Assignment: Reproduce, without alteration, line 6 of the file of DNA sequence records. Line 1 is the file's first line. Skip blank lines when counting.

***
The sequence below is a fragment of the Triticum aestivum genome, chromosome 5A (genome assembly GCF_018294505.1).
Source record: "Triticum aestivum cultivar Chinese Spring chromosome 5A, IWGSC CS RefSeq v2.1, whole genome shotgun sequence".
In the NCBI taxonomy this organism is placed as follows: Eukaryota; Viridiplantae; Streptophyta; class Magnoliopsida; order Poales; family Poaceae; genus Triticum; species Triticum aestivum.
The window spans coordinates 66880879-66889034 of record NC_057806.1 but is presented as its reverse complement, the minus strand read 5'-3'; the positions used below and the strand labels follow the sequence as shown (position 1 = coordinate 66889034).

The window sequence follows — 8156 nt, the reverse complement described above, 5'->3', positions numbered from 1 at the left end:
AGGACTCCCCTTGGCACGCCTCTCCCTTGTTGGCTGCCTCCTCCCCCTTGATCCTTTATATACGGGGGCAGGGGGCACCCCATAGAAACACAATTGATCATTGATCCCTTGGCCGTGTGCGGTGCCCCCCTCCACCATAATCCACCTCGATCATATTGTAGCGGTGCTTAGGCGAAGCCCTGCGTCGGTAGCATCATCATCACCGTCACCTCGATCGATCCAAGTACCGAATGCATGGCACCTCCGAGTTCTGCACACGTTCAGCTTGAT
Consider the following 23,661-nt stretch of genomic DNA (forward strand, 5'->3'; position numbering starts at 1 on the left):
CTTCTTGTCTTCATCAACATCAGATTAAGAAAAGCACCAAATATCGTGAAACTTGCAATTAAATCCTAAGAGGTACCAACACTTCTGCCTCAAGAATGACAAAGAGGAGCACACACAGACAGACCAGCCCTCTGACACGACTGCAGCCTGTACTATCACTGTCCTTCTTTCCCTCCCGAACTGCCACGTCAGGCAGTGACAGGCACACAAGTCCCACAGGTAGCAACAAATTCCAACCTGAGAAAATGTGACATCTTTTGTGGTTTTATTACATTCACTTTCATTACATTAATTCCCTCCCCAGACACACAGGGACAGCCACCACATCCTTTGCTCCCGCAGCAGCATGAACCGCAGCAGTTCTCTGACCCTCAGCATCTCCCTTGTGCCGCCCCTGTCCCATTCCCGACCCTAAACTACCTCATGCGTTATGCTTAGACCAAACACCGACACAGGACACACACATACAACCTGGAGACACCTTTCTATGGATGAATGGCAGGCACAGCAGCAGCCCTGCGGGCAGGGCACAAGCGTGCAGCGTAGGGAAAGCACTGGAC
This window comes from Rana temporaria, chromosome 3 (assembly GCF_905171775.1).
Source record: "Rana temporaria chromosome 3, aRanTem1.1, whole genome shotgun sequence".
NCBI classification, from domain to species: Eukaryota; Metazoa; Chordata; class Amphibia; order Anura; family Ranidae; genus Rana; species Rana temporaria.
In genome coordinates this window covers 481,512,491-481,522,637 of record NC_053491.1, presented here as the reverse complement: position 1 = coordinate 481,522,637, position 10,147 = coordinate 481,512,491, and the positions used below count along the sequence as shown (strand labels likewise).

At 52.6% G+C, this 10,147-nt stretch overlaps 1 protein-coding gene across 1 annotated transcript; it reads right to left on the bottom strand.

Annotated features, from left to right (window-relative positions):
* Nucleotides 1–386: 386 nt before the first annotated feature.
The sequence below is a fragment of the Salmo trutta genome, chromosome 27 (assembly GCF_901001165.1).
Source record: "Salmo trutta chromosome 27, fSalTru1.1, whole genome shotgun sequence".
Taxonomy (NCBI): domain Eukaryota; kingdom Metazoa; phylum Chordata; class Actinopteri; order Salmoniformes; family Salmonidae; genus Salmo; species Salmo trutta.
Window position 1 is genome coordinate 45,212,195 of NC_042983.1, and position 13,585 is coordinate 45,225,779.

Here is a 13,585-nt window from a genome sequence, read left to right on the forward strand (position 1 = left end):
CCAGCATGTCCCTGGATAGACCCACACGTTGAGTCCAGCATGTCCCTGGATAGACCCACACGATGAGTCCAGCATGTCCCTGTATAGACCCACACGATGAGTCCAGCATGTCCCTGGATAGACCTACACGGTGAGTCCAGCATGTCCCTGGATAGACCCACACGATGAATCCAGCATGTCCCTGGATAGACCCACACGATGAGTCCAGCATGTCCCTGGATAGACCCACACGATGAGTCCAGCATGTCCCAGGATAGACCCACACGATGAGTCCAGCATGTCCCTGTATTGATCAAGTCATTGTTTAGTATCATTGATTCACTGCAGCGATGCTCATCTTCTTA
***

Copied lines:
AGGACTCCCCTTGGCACGCCTCTCCCTTGTTGGCTGCCTCCTCCCCCTTGATCCTTTATATACGGGGGCAGGGGGCACCCCATAGAAACACAATTGATCATTGATCCCTTGGCCGTGTGCGGTGCCCCCCTCCACCATAATCCACCTCGATCATATTGTAGCGGTGCTTAGGCGAAGCCCTGCGTCGGTAGCATCATCATCACCGTCACCTCGATCGATCCAAGTACCGAATGCATGGCACCTCCGAGTTCTGCACACGTTCAGCTTGAT